The immigrants still 'California Dreamin'
A group of drunken men are loitering on the pavement outside Claudia's block of flats in San Francisco. In the run-down lobby, visitors are greeted by a broken fridge.
The studio flat Claudia shares with her two young daughters though is tidy and homely.
Claudia fled from a violent partner and became homeless. She has been rehoused by a San Francisco charity but her problems are far from over.
'Fearful for my children'
Claudia does not want to give me her full name because she is one of the more than 11 million undocumented migrants living in the US, and she is worried by the political rhetoric in the presidential race.
"What Donald Trump said shocked me very much because I'm Mexican," she says.
"I'm fearful that my children would have to fend for themselves because he would want to deport me."
Claudia, and the millions of others who are in the US illegally, face an uncertain future.
Many live in shadowy limbo for decades, with the threat of deportation hanging over them.
Although it is one of those "something must be done" issues, there is little consensus on what that "something" should be.
Donald Trump, the presumptive Republican candidate in the US presidential election, has promised to build a wall across the border with Mexico and to take a much tougher approach towards people living in the US without visas and documentation.
President Obama tried to use his executive powers to normalise the status of some illegal immigrants by removing the threat of expulsion, allowing them to work and giving them access to some government benefits.
But that plan has been challenged by a number of states, led by Texas, and is awaiting a ruling from the Supreme Court.
Lawyer Harmeet Dhillon, the Republican Party's vice-chairwoman in California, is herself an immigrant from India.
Her father was invited to work as a doctor in the US. She backs a tough line on illegal immigrants.
She says: "Do we have an obligation to allow foreigners to come to our country, live illegally, not pay taxes, skip the line and become citizens before people from my country? Absolutely not."
But in California's Silicon Valley, the immigration debate has a different focus: the need to fill what hi-tech companies claim is a skills shortage.
The majority of the recent arrivals in California are from Asia, highly educated and coming to take up jobs in the booming tech sector.
Indian born Zaid Rahman is among them. He is the brains behind Volley, a tech start-up whose backers include Facebook.
"There is such a paucity of great talent here in Silicon Valley, I think recruiting is probably our biggest challenge," Zaid tells me.
"The answer is hiring high-skilled workers from India, China and Europe to come to Silicon Valley to help build these companies which have grand visions to change the world."
But Republican Harmeet Dhillon argues that the tech companies are overstating their case. She thinks that hiring foreign workers is a way of keeping wages down.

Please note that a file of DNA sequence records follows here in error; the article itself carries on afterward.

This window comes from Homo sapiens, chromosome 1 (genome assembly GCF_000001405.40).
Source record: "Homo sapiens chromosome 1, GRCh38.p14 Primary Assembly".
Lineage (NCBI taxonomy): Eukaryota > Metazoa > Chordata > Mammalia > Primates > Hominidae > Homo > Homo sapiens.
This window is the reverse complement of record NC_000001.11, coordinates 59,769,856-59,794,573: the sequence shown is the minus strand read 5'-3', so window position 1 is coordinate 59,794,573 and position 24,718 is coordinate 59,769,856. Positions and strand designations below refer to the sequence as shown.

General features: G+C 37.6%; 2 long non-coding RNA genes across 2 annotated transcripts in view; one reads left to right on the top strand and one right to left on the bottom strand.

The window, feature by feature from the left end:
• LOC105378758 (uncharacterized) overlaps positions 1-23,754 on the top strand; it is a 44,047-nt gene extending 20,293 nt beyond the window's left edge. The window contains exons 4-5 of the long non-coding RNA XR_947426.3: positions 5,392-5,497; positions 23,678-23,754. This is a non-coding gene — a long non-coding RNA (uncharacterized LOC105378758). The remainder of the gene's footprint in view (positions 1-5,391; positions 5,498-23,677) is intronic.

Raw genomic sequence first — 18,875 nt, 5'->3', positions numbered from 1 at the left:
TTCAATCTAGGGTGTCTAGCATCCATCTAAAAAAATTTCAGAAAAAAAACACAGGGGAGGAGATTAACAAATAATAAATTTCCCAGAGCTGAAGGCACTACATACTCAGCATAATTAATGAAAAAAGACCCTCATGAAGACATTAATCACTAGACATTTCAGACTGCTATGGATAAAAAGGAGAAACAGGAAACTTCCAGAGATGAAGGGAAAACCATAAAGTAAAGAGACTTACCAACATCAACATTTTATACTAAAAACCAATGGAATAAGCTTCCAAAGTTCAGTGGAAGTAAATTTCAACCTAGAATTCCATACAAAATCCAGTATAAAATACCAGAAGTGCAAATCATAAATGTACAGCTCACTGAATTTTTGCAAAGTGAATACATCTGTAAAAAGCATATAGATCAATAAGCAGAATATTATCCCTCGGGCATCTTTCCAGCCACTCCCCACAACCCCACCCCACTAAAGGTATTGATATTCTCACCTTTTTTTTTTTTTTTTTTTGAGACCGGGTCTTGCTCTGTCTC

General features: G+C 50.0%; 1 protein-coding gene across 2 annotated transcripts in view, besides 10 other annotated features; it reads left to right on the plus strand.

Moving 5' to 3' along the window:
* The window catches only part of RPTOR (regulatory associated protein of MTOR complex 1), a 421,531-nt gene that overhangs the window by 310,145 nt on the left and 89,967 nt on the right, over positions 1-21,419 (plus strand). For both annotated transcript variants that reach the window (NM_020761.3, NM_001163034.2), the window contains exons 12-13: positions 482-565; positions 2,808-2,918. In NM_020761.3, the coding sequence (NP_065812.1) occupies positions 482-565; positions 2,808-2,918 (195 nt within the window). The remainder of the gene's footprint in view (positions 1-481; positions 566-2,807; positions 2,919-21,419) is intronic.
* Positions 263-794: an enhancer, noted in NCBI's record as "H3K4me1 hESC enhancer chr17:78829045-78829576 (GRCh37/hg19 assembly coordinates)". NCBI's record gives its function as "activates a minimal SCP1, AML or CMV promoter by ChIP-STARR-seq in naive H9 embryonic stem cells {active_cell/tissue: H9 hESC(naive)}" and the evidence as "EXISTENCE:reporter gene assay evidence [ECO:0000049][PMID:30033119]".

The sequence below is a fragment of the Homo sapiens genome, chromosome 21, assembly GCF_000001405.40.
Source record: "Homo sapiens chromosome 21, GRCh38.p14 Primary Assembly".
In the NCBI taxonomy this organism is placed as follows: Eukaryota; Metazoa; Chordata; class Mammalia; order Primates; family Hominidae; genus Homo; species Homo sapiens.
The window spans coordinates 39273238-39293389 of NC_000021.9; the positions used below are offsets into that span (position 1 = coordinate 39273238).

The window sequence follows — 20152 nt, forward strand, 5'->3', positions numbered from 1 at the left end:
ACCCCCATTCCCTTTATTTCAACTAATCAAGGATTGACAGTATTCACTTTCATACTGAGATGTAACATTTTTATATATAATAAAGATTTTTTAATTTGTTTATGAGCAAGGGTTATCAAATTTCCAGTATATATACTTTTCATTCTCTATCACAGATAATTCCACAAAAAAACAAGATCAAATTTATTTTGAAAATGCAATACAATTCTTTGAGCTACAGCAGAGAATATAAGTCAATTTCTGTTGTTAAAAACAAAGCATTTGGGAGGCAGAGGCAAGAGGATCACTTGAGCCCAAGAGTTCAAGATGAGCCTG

"Of course corporations are going to want cheap labour... that's good business."
Instead, she says, they should raise salaries, which would encourage qualified Americans to take up the jobs instead.
In the meantime, Silicon Valley's newest arrivals from India and China are changing established social hierarchies.
Tomas Jimenez, a sociologist from Stanford University, says the children of these skilled immigrants are extremely motivated and high-achieving. He says this has implications for established white communities.
One of the places Mr Jimenez has studied is Cupertino, where Apple has its headquarters and about two-thirds of the population is of Asian origin.
"Unlike a lot of places in the US, where the idea of being white is associated with academic and economic success, in Cupertino, that idea gets flipped on its head," he says.
"The terminology 'acting white', that some of the kids use here, means that you don't try that hard in school, are more likely to dabble in drinking and more likely to focus on sport."
In California's wealthy Silicon Valley, it is difficult to find evidence of these social changes causing racial tensions.
But with the immigration debate likely to take centre stage in this year's election, Democratic congresswoman Zoe Lofgren says American voters need to decide which way they want to go.
"One direction is accepting that we are not an all-white country, that being an American is about what you believe in and not the colour of your skin or your national origin," she says.
"I don't know what Trump means by 'Making America Great Again' but I've heard some people say he means 'Make America White Again'.
"I don't think it's possible to do that but some may try to choose that."
In a state like California, where almost a third of the population is foreign-born, perhaps it is easier to accept the inevitability of that change.
But is the US ready to embrace the evolving face of its population?